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Ye woodland choir that chant your idle loves,
Ye cease to charm - Eliza is no more!
Ye heathy wastes, inmix'd with reedy fens,
Ye mossy streams, with sedge and rushes stord, Ye rugged cliffs, o’erhanging dreary glens,
To you I fly - ye with my soul accord.
Princes, whose cumb'rous pride was all their worth,
Shall venal lays their pompous exit hail ;
And not a muse in honest grief bewail ?
W saw thee shine in youth and beauty's pride,
And virtue's light, that beams beyond the spheres , But, like the sun eclips'd at morning tide,
Thou leftst us darkling in a world of tears.
The parent's heart that nestled fond in thee,
That heart how sunk, a prey to grief and care ! So deck'd the woodbine sweet yon aged tree;
So from it ravish'd, leaves it bleak and bare.
ON READING, IN A NEWSPAPER, THE DEATH OF JOHN
M'LEOD, ESQ., BROTHER TO A YOUNG LADY, A PARTICULAR FRIEND OF THE AUTHOR'S.
Sad thy tale, thou idle page,
And rueful thy alarms !
From Isabella's arms.
Sweetly deck'd with pearly dew
The morning rose may blow;
May lay its beauties low.
Fair on Isabella's morn
The sun propitious smild; But, long ere noon, succeeding clouds
Succeeding hopes beguild.
Fate oft tears the bosom chords
That Nature finest strung; So Isabella's heart was form’d,
And so that heart was wrung.
Dread Omnipotence alone
Can heal the wound he gave; Can point the brimful, grief-worn eyes
To scenes beyond the grave.
Virtue's blossoms there shall blow,
And fear no with’ring blast; There Isabella's spotless worth
Shall happy be at last.
ROBERT RIDDEL, ESQ., OF GLEN RIDDEL, APRIL, 1794.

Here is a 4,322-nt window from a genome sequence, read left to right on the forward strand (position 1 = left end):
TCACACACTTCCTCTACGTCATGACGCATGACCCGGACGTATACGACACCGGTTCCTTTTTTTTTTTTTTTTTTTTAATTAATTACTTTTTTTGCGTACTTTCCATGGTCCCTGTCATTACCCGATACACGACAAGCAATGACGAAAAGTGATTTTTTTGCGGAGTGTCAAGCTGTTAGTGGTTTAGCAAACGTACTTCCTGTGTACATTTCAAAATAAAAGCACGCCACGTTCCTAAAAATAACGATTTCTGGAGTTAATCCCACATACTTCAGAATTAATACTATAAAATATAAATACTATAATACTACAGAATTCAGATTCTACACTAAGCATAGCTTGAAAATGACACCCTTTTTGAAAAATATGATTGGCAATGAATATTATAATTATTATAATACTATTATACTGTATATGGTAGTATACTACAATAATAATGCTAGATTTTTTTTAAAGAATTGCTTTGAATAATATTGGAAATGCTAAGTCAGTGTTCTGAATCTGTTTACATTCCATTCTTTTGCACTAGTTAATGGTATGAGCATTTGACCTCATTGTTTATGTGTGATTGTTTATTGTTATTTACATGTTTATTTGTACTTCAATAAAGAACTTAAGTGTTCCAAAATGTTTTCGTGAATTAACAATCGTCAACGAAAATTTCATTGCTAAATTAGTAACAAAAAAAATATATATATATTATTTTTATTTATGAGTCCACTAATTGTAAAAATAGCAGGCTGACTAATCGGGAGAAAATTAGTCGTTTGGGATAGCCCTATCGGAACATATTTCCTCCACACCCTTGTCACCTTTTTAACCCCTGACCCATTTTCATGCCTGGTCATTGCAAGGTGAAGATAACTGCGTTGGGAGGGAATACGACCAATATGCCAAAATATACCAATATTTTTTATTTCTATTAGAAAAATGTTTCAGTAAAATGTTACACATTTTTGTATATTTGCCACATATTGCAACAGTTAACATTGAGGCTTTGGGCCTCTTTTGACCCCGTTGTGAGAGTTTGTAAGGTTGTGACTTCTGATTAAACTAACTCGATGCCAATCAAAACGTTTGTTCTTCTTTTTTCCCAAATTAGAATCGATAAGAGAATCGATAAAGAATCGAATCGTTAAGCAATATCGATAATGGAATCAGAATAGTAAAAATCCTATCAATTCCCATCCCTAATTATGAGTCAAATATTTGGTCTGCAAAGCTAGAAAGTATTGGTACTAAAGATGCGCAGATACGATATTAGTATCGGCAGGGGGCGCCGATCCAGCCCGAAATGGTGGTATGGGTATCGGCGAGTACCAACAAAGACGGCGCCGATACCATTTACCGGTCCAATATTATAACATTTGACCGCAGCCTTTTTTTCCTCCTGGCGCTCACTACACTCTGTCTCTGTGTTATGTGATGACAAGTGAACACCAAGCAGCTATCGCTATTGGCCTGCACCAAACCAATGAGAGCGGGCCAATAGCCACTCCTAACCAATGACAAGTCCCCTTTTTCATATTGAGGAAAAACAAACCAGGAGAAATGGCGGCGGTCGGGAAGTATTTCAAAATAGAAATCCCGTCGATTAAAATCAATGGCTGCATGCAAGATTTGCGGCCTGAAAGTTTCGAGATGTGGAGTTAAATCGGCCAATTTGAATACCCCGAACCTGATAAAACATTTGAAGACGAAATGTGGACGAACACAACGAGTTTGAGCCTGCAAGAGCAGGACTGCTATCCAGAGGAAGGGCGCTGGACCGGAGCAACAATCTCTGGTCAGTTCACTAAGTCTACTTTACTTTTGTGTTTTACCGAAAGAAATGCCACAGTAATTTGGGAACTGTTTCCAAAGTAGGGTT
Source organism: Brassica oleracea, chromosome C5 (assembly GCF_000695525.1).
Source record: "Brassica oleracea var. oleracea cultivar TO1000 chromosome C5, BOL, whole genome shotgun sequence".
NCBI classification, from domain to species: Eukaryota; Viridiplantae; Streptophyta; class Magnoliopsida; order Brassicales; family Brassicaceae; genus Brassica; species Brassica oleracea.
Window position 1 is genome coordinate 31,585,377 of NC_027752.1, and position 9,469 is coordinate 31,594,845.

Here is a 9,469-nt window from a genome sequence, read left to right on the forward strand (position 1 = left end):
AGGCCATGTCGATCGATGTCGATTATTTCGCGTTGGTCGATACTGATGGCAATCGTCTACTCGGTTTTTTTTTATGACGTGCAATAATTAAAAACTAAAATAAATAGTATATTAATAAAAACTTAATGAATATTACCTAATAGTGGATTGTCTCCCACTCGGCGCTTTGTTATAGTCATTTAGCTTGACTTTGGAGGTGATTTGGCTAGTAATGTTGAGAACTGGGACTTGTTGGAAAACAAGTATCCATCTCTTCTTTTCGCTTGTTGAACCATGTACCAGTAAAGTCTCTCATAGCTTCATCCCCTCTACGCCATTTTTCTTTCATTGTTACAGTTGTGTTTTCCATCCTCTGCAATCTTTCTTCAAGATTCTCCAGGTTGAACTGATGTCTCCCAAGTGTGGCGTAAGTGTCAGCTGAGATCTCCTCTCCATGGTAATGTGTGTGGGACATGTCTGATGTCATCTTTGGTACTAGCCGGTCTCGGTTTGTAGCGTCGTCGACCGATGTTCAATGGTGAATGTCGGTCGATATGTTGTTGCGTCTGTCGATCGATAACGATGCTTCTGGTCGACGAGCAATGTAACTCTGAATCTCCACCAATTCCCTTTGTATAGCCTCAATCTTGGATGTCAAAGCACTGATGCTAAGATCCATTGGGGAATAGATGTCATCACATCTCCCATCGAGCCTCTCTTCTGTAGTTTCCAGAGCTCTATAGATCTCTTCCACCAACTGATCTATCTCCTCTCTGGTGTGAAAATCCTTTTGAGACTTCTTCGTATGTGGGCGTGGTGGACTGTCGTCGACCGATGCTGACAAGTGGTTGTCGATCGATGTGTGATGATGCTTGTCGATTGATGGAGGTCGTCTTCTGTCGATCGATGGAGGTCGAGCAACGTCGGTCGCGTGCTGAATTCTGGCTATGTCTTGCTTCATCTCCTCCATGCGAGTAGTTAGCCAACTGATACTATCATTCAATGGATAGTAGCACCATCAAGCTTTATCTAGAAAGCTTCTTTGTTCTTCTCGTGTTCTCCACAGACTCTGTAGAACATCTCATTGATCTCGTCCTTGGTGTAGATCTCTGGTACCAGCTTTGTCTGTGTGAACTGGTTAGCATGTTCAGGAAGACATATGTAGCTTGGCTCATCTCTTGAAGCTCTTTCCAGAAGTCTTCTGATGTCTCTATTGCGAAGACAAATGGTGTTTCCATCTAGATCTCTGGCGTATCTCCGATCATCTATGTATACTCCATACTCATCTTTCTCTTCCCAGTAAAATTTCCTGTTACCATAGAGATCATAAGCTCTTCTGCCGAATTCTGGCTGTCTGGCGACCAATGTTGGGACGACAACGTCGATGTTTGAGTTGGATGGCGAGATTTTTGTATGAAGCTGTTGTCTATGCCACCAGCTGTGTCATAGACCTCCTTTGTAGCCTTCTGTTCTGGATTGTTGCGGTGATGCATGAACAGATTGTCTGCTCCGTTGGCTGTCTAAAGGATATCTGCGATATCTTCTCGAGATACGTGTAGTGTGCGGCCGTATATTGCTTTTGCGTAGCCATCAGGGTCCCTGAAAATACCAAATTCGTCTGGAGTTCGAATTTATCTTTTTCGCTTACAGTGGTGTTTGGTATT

No more, ye warblers of the wood, no more,
ON THE DEATH OF SIR JAMES HUNTER BLAIR.
The lamp of day, with ill-presaging glare,
Dim, cloudy, sunk beneath the western wave; Th’ inconstant blast howl'd thro' the dark’ning air,
And hollow whistled in the rocky cave.
Lone as I wander'd by each cliff and dell,
Once the lov'd haunts of Scotia's royal train ;* Or mus’d where limpid streams, once hallow'd well,+
Or mould'ring ruins mark the sacred fane; 1
Th' increasing blast roar'd round the beetling rocks,
The clouds, swift-wing’d, flew o'er the starry sky, The groaning trees untimely shed their locks,
And shooting meteors caught the startled eye.
The paly moon rose in the livid east,
And ’mong the cliffs disclosed a stately form, In weeds of wo, that frantic beat her breast,
And mixt her wailings with the raving storm.
Wild to my heart the filial pulses glow,
'Twas Caledonia's trophied shield I view'd ! Her form majestic droop'd in pensive wo,
The lightning of her eye in tears imbu'd.
Revers'd that spear, redoubtable in war,
Reclin'd that banner, erst in fields unfurld, That like a deathful meteor gleam'd afar,
And brav'd the mighty monarchs of the world.
“My patriot son fills an untimely grave!”
With accents wild and lifted arms she cried, " Low lies the hand that oft was stretch'd to save;
Low lies the heart that swell’d with honest pride!
“A weeping country joins a widow's tear,
The helpless poor mix with the orphan's cry;
* The King's Park, at Holyrood House, † St. Anthony's Well.
St. Anthony's Chapel.
The drooping Arts surround their patron's bier,
Ard grateful Science heaves the heartfelt sigh.
"I saw my sons resume their ancient fire;
I saw fair Freedom's blossoms richly blow; But ah! how hope is born but to expire !
Relentless fate has laid this guardian low.
"My patriot falls ! but shall he lie unsung,
While empty greatness saves a worthless name? No! ev'ry muse shall join her tuneful tongue,
And future ages hear his growing fame.
" And I will join a mother's tender cares,
Thro' future times to make his virtues last, That distant years may boast of other Blairs!”.
She said, and vanish'd with the sweeping blast.
TO THE SHADE OF THOMSON, ON CROWNING HIS BUST
AT EDNAM, BOXBURGHSHIRE, WITH BAYS.
Or tunes Æolian strains between;
While Summer, with a matron grace,
Retreats to Dryburgh's cooling shade,